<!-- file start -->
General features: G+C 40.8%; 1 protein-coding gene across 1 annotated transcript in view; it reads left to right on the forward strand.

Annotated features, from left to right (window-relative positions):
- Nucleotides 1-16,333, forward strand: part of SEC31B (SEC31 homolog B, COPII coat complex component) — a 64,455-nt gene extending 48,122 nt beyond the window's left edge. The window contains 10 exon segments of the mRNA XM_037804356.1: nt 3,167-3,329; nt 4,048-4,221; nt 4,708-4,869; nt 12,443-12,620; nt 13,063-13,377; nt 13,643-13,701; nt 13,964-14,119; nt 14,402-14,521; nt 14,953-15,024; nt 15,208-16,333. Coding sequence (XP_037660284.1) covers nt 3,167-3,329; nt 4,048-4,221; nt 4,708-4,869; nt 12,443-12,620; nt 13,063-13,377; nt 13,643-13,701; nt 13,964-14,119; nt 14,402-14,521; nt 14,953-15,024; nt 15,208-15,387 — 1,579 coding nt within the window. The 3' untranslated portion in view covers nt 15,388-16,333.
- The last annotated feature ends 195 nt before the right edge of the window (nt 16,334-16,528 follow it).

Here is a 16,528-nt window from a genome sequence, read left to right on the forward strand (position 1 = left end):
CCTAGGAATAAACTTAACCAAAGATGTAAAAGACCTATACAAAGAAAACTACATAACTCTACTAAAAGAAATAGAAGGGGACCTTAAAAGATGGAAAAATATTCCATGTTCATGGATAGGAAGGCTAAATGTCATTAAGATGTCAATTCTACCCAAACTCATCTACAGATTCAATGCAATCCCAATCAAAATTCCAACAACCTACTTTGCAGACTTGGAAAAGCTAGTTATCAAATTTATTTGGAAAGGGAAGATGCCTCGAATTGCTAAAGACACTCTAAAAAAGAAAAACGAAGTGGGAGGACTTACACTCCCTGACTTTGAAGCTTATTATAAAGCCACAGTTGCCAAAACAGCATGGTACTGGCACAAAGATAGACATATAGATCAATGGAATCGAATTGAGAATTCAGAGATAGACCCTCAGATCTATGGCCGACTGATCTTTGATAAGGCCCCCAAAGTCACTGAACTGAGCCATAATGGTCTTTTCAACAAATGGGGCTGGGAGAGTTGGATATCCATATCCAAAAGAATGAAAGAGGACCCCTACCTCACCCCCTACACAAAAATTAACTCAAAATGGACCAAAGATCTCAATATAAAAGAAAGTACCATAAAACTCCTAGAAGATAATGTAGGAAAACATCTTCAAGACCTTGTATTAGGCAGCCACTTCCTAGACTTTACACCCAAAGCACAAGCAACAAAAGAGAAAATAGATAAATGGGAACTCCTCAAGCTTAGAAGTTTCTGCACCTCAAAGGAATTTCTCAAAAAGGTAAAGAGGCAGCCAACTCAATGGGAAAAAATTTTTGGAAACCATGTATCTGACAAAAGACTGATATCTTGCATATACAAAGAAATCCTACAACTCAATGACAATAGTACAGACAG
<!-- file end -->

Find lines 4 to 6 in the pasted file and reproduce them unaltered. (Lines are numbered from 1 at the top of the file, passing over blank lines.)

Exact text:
- The last annotated feature ends 195 nt before the right edge of the window (nt 16,334-16,528 follow it).

Here is a 16,528-nt window from a genome sequence, read left to right on the forward strand (position 1 = left end):
CCTAGGAATAAACTTAACCAAAGATGTAAAAGACCTATACAAAGAAAACTACATAACTCTACTAAAAGAAATAGAAGGGGACCTTAAAAGATGGAAAAATATTCCATGTTCATGGATAGGAAGGCTAAATGTCATTAAGATGTCAATTCTACCCAAACTCATCTACAGATTCAATGCAATCCCAATCAAAATTCCAACAACCTACTTTGCAGACTTGGAAAAGCTAGTTATCAAATTTATTTGGAAAGGGAAGATGCCTCGAATTGCTAAAGACACTCTAAAAAAGAAAAACGAAGTGGGAGGACTTACACTCCCTGACTTTGAAGCTTATTATAAAGCCACAGTTGCCAAAACAGCATGGTACTGGCACAAAGATAGACATATAGATCAATGGAATCGAATTGAGAATTCAGAGATAGACCCTCAGATCTATGGCCGACTGATCTTTGATAAGGCCCCCAAAGTCACTGAACTGAGCCATAATGGTCTTTTCAACAAATGGGGCTGGGAGAGTTGGATATCCATATCCAAAAGAATGAAAGAGGACCCCTACCTCACCCCCTACACAAAAATTAACTCAAAATGGACCAAAGATCTCAATATAAAAGAAAGTACCATAAAACTCCTAGAAGATAATGTAGGAAAACATCTTCAAGACCTTGTATTAGGCAGCCACTTCCTAGACTTTACACCCAAAGCACAAGCAACAAAAGAGAAAATAGATAAATGGGAACTCCTCAAGCTTAGAAGTTTCTGCACCTCAAAGGAATTTCTCAAAAAGGTAAAGAGGCAGCCAACTCAATGGGAAAAAATTTTTGGAAACCATGTATCTGACAAAAGACTGATATCTTGCATATACAAAGAAATCCTACAACTCAATGACAATAGTACAGACAG